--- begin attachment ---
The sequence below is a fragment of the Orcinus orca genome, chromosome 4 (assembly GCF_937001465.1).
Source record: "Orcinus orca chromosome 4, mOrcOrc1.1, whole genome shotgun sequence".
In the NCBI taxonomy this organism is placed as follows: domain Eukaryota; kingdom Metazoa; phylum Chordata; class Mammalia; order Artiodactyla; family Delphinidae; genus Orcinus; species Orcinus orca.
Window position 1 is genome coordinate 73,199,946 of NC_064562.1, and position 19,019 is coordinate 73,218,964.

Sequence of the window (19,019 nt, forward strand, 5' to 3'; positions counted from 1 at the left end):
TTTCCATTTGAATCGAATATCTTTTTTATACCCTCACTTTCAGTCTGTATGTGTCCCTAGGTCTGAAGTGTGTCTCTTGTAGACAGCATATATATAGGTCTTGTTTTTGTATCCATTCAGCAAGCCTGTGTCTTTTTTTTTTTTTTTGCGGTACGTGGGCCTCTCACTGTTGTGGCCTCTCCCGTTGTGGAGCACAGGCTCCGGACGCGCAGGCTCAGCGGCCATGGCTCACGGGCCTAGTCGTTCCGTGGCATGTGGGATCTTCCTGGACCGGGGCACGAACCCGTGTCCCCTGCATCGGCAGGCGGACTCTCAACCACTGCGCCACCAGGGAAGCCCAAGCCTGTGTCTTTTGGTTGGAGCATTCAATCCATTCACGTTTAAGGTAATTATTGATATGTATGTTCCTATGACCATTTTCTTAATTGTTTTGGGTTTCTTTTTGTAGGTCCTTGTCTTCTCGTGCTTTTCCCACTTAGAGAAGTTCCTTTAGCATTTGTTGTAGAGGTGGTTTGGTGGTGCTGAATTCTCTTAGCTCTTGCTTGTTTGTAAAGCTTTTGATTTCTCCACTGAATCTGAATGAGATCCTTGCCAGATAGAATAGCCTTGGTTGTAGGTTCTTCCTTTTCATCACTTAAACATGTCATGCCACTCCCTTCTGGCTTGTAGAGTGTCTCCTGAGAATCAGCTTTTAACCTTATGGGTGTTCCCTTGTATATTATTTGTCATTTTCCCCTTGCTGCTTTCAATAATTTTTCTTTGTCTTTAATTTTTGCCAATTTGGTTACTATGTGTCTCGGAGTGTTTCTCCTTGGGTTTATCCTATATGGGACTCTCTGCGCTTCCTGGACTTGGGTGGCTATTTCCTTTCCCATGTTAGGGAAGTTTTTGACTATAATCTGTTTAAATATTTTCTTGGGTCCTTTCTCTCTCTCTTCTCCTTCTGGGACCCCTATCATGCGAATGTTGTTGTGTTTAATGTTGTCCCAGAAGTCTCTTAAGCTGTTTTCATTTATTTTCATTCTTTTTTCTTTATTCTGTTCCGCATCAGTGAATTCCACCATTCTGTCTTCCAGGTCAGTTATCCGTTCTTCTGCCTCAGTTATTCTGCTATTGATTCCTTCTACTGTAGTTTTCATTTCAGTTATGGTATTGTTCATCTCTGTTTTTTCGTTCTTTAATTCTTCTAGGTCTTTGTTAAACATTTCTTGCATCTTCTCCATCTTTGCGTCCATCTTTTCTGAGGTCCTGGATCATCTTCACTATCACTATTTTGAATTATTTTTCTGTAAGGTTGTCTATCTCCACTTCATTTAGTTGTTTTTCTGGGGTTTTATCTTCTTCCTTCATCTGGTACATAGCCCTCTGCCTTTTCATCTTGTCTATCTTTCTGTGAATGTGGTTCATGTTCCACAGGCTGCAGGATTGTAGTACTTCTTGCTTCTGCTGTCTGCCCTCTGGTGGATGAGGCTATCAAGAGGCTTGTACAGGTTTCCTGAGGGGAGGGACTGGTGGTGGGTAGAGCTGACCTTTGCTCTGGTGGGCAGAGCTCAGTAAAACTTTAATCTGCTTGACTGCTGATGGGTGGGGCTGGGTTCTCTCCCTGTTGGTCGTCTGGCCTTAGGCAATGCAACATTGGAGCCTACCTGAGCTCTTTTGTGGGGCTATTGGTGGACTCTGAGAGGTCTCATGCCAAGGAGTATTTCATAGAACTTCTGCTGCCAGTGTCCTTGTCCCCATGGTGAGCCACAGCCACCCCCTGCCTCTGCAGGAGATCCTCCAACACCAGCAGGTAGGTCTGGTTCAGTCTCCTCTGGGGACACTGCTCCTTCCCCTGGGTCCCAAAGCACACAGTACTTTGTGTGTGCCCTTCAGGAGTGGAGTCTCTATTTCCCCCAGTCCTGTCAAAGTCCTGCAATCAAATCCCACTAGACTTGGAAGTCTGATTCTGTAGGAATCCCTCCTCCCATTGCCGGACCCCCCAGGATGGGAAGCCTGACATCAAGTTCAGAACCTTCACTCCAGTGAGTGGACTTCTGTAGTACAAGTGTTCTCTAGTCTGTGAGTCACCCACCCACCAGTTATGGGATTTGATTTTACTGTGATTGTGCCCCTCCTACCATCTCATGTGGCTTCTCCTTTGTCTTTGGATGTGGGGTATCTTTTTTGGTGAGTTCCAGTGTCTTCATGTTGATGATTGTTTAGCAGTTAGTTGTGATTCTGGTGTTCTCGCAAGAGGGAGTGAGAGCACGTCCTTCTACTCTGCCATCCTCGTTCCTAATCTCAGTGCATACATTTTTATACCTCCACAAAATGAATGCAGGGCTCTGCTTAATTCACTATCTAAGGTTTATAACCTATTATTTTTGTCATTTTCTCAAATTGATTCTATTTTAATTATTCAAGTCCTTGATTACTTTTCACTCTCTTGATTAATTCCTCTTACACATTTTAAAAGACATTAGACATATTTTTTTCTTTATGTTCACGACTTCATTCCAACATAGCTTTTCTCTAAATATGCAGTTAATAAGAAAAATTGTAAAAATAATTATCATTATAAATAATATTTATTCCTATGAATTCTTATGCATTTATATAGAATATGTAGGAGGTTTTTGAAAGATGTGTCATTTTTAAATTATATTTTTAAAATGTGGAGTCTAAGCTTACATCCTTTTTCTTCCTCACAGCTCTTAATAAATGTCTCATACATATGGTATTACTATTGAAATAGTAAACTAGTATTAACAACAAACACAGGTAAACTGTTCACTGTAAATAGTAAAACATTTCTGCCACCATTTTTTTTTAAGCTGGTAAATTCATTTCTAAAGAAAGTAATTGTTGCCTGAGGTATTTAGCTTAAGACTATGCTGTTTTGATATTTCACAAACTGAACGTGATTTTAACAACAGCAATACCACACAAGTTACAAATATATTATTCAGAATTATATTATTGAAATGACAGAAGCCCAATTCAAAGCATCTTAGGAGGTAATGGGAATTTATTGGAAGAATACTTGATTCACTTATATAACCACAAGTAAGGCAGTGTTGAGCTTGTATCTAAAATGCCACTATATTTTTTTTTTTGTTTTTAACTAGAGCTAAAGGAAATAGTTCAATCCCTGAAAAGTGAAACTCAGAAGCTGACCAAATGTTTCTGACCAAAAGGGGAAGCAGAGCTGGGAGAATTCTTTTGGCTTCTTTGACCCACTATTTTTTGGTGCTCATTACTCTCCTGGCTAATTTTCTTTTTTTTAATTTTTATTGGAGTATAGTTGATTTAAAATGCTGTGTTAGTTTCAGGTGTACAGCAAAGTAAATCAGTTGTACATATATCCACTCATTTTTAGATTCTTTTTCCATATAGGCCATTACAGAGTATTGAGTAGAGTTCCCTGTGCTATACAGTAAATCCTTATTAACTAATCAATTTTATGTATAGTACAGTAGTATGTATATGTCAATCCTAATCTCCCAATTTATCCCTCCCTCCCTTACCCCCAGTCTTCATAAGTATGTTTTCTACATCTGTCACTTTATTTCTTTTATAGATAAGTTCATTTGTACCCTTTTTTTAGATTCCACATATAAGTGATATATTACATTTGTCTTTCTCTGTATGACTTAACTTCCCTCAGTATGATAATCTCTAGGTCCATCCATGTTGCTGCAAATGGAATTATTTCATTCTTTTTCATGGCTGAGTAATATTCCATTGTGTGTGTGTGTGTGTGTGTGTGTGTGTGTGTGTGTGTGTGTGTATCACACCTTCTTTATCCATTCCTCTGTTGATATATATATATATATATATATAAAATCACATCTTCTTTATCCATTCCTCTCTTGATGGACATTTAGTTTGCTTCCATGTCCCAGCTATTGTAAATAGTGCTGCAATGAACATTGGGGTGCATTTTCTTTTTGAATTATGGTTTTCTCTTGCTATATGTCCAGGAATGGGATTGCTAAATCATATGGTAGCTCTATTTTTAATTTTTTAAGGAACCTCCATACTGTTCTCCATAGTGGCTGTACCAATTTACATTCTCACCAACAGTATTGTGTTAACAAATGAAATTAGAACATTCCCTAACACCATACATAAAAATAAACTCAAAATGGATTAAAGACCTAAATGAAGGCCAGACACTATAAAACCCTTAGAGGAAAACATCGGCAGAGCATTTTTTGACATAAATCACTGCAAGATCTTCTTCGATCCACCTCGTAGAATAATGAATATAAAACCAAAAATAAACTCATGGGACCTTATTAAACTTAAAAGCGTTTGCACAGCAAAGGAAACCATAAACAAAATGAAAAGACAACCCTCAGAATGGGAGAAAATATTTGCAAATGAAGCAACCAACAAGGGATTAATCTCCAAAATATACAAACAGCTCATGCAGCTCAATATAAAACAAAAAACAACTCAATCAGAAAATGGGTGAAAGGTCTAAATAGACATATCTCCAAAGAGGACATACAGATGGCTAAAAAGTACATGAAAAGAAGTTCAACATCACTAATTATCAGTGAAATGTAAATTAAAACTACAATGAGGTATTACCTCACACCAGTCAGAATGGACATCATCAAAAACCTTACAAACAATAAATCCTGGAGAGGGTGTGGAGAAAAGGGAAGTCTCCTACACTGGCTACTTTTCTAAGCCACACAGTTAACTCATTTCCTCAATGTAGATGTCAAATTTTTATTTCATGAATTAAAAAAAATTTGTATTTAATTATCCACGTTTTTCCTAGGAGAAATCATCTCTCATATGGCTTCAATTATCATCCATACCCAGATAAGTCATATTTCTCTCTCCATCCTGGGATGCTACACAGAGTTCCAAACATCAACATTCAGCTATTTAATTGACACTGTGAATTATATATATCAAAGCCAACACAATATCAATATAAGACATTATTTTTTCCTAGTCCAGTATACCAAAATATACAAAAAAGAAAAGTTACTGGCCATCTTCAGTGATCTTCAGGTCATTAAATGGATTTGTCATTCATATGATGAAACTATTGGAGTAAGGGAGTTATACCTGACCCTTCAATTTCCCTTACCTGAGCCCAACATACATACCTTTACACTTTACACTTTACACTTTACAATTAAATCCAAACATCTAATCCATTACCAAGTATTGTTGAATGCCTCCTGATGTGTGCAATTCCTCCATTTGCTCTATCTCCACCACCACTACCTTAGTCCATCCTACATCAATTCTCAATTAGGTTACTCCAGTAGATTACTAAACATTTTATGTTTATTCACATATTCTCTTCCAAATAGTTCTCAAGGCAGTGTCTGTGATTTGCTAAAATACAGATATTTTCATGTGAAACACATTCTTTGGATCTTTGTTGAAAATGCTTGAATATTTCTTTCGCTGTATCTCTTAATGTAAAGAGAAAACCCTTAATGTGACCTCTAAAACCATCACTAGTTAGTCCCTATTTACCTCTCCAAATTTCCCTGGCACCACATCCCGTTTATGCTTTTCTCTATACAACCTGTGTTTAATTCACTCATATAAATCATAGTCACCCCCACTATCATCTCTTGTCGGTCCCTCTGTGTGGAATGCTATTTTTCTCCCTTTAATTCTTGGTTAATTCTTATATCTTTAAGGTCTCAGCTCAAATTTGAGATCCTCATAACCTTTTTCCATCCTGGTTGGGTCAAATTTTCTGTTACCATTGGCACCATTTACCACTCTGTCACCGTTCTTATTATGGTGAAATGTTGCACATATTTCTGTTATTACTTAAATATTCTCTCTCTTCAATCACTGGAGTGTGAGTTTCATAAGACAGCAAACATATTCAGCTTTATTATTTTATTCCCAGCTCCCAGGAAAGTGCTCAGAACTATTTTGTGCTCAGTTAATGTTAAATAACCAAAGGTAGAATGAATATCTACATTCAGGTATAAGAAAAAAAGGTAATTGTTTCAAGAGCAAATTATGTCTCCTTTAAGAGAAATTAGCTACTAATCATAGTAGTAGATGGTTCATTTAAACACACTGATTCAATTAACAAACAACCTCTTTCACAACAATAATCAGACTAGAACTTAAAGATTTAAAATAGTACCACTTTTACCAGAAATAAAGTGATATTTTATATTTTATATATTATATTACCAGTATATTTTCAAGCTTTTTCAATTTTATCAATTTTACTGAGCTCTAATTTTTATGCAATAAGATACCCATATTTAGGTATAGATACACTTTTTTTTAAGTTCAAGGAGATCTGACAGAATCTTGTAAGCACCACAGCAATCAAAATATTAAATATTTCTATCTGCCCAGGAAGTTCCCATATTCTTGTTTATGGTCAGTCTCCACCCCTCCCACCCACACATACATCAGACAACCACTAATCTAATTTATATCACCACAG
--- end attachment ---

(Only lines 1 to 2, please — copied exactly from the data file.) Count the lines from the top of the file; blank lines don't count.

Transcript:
The sequence below is a fragment of the Orcinus orca genome, chromosome 4 (assembly GCF_937001465.1).
Source record: "Orcinus orca chromosome 4, mOrcOrc1.1, whole genome shotgun sequence".